Research efforts in chronic pain conditions have focused on single disorders or types of pain such as neuropathic and inflammatory pain. These research efforts have generated a substantial body of information advancing our understanding of the underlying mechanisms of pain onset and development, the transition from acute to chronic pain, and therapeutic targets for treating acute and chronic pain. Over the past twenty years reports have documented the presence of more than one chronic pain condition in subjects with pain. Studies have identified overlap between a number of chronic pain conditions, including lower back pain, fibromyalgia (FM), vulvodynia, endometriosis, functional gastrointestinal disorders such as irritable bowel syndrome (IBS), temporomandibular joint disorder (TMD), migraine, tension headache, low back pain, and urologic chronic pelvic pain syndromes (UCPPS). These results suggest that chronic pain conditions may not be localized conditions but may share symptoms and mechanisms that involve a general central nervous system dysfunction as well as disorder-specific symptoms. More recent evidence is supportive of the idea that chronic pain conditions are complex disorders consistent with a biopsychosocial model of pain and exhibit substantial overlap. Therefore, this is an opportune time to support additional studies that focus on subjects with COPCs who are enrolled in ongoing studies.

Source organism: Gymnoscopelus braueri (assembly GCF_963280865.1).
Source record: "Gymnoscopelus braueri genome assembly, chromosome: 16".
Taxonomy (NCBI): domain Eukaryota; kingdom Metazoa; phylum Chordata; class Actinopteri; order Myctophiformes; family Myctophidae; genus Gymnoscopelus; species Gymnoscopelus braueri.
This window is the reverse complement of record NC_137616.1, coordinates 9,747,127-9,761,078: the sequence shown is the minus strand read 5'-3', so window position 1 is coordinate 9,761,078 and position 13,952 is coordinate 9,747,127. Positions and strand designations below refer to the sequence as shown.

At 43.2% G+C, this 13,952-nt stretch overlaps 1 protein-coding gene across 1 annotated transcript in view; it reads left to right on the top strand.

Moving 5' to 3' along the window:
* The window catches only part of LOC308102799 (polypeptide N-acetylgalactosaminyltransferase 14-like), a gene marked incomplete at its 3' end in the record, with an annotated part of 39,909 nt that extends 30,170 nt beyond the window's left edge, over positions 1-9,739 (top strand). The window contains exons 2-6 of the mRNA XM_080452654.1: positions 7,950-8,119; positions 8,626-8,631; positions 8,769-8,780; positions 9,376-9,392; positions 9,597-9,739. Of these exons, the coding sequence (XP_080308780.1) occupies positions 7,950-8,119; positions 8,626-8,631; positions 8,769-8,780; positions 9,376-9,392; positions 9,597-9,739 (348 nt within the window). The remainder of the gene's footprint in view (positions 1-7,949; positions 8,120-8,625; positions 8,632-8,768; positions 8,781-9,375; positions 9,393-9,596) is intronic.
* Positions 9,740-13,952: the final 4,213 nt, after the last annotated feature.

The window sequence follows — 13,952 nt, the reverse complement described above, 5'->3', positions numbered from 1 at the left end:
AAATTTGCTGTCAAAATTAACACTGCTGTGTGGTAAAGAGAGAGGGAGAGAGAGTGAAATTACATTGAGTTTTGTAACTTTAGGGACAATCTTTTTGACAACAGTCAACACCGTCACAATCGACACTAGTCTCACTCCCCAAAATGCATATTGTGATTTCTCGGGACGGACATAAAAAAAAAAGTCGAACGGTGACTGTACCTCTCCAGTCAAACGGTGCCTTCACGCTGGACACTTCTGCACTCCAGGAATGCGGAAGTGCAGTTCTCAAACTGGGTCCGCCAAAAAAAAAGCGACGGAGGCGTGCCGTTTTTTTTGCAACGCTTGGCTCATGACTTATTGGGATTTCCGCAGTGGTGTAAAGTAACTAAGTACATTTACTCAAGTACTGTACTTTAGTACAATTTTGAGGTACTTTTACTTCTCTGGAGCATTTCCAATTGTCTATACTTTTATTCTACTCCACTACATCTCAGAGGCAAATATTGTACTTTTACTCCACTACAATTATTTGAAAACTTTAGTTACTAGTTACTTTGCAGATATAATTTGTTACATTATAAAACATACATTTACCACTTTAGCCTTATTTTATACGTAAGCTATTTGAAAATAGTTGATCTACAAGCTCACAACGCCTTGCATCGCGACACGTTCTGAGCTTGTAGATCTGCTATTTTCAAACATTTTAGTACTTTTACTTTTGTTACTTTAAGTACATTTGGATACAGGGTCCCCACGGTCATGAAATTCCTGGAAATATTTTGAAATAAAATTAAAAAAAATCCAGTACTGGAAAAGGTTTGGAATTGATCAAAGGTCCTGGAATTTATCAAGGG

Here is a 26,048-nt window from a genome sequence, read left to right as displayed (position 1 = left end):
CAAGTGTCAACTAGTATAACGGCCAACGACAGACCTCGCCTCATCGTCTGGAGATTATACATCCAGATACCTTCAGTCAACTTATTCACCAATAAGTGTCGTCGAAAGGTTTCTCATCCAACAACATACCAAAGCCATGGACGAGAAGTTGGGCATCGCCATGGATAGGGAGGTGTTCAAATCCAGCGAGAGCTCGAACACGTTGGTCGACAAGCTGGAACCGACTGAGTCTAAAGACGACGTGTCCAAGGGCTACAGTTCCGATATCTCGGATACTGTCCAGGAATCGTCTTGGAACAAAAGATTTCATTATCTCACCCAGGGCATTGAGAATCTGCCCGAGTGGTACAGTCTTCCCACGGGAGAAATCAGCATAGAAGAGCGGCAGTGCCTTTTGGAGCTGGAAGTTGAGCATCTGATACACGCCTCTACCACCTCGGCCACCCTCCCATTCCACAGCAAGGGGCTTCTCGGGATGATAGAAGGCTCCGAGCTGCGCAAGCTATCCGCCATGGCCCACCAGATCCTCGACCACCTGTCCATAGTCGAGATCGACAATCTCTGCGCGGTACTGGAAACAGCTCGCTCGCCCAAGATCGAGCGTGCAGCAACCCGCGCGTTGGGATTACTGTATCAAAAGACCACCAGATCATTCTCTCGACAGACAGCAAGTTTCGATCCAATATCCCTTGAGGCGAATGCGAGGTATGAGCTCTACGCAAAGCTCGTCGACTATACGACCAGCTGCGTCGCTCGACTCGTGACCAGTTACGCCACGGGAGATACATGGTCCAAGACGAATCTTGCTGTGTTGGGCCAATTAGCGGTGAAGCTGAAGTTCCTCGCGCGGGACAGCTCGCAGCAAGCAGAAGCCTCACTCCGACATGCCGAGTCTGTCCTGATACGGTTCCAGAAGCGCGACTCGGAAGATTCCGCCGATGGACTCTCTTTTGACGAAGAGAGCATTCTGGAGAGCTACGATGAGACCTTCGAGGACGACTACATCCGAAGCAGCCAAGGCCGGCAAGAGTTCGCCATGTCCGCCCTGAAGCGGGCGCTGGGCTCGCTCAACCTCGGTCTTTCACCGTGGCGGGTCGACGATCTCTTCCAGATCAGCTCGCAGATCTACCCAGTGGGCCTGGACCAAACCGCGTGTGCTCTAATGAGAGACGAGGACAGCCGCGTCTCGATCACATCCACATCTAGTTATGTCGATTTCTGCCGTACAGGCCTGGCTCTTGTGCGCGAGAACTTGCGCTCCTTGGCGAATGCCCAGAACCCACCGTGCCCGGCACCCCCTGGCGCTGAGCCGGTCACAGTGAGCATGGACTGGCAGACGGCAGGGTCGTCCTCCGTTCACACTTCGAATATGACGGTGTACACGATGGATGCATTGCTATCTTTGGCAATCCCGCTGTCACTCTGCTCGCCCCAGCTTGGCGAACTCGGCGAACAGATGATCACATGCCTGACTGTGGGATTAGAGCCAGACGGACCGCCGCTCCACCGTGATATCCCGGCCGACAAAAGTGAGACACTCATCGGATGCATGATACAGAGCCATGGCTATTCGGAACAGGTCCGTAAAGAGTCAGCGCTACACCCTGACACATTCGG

A well-established predictor of onset of COPCs is the presence of a chronic pain condition that is characterized by a state of pain amplification. Several studies found that a large percentage of individuals with diagnosed COPCs demonstrate a state of pain amplification and enhanced pain sensitivity. Whether pain amplification represents a risk determinant versus a consequence of COPCs remains to be determined.